Tuesday, July 02, 2013

I Hate Łódż (updated with pictures)

When I first visited Łódż in 2006, I published a blog entry called “Surviving Łódż“ about my difficult experiences in the city.  I arrived at a train station with no maps and no one to help me.  The city, which originally must have been quite beautiful before WWI, now was run down and decayed.  I described it as a coma victim.  Now seven years hence, I see no reason to revise my judgment except that now I actively dislike the city.

This is the third time I’ve been in Łódż, and the second time I’ve brought students here.  Last time, we got off at the main train station and ended up walking forever to get to the pedestrian mall and then the Jewish ghetto.  That train station is closed for renovation, so I made plans to exit at Łódż Widzew station.  I found directions online on how to get from there to the Jewish cemetery by public transportation, cutting back on the amount of walking we’d have to do.

Nothing went well.

First, our train was delayed 40 minutes as we sat motionless on the tracks.  In fact, as I right this now on the train to Krakow we are again sitting motionless.  I saw online a warning notice about delays on Polish trains, but I’m not sure what the problem is.  Instead of arriving at 10:30, we didn’t get in until well after 11.  I found the tram to the city center, but then thought I got on in the wrong direction, changed to what I thought was the right direction, but then found out I had been right the first time. Eventually we reached the city center where we needed to change to a the #1 tram.

By that time, though, our one-hour tram tickets had expired so I bought new ones.  And we waited.  And we waited.  No #1 tram.   I saw a traffic person, so I went up to him and asked “Line 1?”  He said “no.”  After much confusion, I found out that Line 1 had been discontinued (even though it was still listed as stopping where we were).  A very helpful Polish woman (and I met several very helpful people in Łódż who helped me at various crisis points during the day) told me that I needed the #57 bus, which I could get from the other side of the mall, two blocks away.  I gathered the students and we started walking.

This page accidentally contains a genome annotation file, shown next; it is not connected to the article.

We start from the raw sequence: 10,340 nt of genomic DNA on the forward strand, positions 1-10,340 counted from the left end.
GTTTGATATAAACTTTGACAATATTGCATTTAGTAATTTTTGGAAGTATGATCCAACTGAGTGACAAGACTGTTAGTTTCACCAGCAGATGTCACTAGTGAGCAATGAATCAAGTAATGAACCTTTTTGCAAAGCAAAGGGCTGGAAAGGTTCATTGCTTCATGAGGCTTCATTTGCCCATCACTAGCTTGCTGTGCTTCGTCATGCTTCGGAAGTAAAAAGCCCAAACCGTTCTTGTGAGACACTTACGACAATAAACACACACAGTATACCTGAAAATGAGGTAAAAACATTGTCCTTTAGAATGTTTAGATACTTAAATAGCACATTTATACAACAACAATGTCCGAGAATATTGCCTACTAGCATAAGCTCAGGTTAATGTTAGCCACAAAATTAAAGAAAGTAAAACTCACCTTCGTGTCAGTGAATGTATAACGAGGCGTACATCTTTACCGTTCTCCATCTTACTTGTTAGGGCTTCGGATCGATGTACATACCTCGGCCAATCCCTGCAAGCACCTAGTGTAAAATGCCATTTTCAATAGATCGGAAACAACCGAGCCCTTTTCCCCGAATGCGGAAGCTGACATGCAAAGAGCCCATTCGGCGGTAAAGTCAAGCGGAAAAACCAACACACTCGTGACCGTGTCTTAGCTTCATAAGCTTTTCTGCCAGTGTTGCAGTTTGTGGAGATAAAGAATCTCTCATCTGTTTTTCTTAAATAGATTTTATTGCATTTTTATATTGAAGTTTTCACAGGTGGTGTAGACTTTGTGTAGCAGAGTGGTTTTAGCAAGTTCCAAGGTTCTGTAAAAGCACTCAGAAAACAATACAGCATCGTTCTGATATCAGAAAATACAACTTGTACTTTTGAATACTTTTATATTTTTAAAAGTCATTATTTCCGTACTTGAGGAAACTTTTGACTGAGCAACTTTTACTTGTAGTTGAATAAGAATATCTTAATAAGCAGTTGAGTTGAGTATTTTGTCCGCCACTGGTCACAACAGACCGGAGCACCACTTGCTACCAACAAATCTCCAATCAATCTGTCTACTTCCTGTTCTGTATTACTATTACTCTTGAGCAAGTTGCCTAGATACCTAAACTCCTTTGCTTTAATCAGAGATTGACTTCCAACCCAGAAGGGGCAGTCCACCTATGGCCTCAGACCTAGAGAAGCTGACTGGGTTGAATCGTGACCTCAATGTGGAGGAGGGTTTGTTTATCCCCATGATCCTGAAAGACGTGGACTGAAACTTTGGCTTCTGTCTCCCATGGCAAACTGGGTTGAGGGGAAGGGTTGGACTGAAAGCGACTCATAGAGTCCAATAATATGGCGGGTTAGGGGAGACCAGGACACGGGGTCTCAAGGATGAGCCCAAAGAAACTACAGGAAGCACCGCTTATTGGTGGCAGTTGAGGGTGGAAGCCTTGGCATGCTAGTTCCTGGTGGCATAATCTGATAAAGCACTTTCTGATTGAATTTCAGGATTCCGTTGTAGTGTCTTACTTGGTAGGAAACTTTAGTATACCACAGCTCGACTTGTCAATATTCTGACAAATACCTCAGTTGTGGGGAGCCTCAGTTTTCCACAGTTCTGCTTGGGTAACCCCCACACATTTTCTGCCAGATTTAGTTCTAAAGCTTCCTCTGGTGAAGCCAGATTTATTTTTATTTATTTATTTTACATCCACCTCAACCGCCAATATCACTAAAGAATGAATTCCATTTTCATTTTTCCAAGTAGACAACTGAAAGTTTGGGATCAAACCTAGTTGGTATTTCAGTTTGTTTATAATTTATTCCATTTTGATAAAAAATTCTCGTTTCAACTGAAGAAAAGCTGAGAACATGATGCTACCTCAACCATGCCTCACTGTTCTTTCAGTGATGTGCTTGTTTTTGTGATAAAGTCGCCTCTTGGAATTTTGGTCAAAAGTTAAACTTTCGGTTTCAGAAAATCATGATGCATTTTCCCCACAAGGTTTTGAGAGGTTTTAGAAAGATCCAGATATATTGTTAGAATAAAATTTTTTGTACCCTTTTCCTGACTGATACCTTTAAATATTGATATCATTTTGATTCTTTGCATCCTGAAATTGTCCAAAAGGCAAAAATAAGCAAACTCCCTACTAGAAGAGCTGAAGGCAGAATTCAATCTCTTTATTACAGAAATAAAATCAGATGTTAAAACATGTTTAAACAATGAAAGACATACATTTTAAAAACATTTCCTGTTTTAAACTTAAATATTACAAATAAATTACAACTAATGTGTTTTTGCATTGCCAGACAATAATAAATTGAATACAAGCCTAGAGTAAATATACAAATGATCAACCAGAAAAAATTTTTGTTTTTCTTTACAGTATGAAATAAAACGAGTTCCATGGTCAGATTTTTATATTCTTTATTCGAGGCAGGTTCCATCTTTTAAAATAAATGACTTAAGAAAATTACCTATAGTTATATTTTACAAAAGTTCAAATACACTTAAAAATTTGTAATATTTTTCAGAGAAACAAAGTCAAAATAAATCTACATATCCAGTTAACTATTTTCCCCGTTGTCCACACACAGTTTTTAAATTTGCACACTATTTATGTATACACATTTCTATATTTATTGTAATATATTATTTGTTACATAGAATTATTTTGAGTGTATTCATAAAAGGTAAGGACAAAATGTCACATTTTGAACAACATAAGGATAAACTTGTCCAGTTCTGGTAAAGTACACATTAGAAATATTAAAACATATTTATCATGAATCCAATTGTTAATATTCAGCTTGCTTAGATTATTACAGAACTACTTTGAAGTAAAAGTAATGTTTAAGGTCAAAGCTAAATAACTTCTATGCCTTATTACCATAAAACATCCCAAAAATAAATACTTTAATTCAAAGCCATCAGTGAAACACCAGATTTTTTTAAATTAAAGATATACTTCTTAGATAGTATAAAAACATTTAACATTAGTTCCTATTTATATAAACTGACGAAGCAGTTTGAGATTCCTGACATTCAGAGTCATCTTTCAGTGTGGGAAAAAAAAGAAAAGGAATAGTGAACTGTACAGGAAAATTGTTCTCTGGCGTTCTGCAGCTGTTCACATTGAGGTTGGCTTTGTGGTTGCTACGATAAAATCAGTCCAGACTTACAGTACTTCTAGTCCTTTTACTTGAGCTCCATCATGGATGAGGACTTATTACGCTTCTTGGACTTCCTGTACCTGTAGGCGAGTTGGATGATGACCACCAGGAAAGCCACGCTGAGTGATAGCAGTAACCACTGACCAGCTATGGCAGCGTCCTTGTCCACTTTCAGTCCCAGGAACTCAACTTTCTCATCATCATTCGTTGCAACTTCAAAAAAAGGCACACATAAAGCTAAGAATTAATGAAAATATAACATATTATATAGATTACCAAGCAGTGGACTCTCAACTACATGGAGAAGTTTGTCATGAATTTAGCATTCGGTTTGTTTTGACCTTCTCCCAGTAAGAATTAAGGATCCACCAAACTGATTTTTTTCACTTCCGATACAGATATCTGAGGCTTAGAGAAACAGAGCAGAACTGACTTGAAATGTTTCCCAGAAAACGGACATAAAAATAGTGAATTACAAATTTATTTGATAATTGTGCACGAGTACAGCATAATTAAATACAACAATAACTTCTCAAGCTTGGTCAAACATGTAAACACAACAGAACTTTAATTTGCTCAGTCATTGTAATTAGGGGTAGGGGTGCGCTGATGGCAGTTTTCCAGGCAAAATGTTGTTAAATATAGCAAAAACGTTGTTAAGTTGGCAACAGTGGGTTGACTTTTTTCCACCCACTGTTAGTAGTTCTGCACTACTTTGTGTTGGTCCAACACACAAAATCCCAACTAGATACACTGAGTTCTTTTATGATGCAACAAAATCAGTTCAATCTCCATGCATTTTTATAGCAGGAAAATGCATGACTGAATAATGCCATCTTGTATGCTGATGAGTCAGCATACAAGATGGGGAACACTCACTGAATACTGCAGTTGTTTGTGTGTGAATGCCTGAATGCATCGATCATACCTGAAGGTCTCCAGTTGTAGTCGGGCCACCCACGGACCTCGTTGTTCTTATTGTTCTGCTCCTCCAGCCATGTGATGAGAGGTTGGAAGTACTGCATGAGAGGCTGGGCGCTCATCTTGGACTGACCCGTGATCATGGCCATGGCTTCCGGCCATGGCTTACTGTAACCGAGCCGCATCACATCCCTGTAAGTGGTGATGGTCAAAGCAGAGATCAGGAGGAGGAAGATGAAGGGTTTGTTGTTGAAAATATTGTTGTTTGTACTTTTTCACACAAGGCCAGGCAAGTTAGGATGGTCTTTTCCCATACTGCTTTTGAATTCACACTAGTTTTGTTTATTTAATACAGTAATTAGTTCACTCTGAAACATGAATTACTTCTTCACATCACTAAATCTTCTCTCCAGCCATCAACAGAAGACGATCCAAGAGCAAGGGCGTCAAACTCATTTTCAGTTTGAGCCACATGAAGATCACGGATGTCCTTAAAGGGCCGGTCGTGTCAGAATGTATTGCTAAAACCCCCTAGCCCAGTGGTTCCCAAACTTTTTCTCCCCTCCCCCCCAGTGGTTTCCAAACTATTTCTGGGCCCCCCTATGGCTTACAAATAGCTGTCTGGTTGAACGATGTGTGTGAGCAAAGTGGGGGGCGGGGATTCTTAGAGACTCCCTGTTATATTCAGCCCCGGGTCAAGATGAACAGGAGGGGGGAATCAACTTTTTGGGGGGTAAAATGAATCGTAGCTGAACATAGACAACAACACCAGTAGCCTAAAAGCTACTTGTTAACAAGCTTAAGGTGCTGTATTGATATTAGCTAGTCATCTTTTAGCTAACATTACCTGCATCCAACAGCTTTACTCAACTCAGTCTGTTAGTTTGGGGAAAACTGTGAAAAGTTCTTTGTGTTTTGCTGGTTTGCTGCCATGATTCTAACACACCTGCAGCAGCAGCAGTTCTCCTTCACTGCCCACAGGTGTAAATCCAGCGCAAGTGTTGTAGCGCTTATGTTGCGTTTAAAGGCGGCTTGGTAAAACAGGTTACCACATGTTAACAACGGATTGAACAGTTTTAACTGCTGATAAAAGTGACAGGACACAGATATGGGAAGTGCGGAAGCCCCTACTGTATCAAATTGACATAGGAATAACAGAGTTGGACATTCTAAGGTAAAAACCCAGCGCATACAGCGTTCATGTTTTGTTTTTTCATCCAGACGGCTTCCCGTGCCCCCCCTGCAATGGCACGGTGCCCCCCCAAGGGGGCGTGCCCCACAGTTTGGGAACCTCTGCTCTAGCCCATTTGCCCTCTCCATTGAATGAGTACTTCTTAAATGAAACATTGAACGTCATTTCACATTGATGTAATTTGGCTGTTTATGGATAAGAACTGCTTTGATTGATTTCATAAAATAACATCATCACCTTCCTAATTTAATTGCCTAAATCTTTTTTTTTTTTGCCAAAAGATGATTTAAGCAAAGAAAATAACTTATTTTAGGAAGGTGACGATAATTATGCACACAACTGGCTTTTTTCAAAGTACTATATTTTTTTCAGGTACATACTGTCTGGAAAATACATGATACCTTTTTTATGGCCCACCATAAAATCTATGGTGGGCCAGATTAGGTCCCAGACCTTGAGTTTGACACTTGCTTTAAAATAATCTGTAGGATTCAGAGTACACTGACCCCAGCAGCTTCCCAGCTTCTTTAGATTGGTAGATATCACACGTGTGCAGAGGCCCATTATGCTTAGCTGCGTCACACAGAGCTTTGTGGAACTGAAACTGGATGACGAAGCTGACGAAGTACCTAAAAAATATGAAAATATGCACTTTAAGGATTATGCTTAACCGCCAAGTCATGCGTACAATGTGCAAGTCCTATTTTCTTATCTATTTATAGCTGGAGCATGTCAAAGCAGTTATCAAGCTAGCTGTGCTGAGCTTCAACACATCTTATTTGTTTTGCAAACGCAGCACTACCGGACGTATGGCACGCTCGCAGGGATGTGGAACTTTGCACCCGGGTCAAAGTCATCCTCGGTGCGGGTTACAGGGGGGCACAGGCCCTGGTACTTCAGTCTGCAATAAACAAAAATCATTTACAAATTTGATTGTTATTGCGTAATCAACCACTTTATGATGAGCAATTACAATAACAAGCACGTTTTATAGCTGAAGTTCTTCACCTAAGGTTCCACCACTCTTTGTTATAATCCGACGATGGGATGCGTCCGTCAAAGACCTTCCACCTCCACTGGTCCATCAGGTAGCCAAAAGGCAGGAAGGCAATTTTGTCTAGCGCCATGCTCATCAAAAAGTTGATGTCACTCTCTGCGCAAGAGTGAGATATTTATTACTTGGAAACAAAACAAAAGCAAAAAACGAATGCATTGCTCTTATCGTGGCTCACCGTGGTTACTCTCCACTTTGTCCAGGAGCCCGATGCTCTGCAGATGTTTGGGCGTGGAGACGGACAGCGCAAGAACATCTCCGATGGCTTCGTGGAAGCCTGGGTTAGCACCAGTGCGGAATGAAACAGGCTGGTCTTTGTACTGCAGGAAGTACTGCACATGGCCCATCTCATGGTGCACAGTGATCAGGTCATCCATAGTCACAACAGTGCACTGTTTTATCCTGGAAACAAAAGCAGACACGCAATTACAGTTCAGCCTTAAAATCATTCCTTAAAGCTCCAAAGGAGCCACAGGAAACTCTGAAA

We missed the #57 by two minutes, so we now had a fifteen-minute wait.  One student wanted to know if she could go into the mall and use the restroom, but I told her if she missed the bus she was on her own.  She decided to wait.  The bus arrived late, but eventually it did arrive.

I overhead a conversation on the bus of two people speaking English talking about changes to the public transportation system.  Several people on the bus were very upset that it wasn’t going to stop where it was supposed to.  From what I could see, a major street was undergoing renovation and was closed and several buses and trams were either rerouted or cancelled.  Meanwhile, I had to try to figure out what our stop was to find the cemetery.  After 35 minutes I thought I recognized a corner where we had bought snacks two years ago and asked someone “Jewish cemetery?”  He said “next stop.” So we got out.

I saw a bakery and announced this was a food break.  I got some fruit-filled sweet rolls (the blueberry was very good),

and the student found a restroom in a rehab center across the street.  After we walked one block I found the walls of the Jewish cemetery.

As a result of all our delays, it was after 1 pm when we finally reached our first location of the day’s tour.  The students played with the cemetery cat and used the restroom while I bought tickets. 

We began with the mortuary, built in the late 19th century, with its main hall for funerals and a hearse.

Łódż was basically a small town up until the industrial revolution in the later half of the nineteenth century; the main part of the grave yard is from the late nineteenth and early twentieth centuries.  However, since the cemetery was in the ghetto, some 48,000 Jews who died from starvation and disease in the ghetto are also buried here.  It’s the largest Jewish cemetery in Europe (I think in acreage, not in numbers of the dead).

Along the wall of the cemetery are numerous plaques set up by Jews and Jewish communities for individuals who died in the ghetto.  There are also a set of deep pits.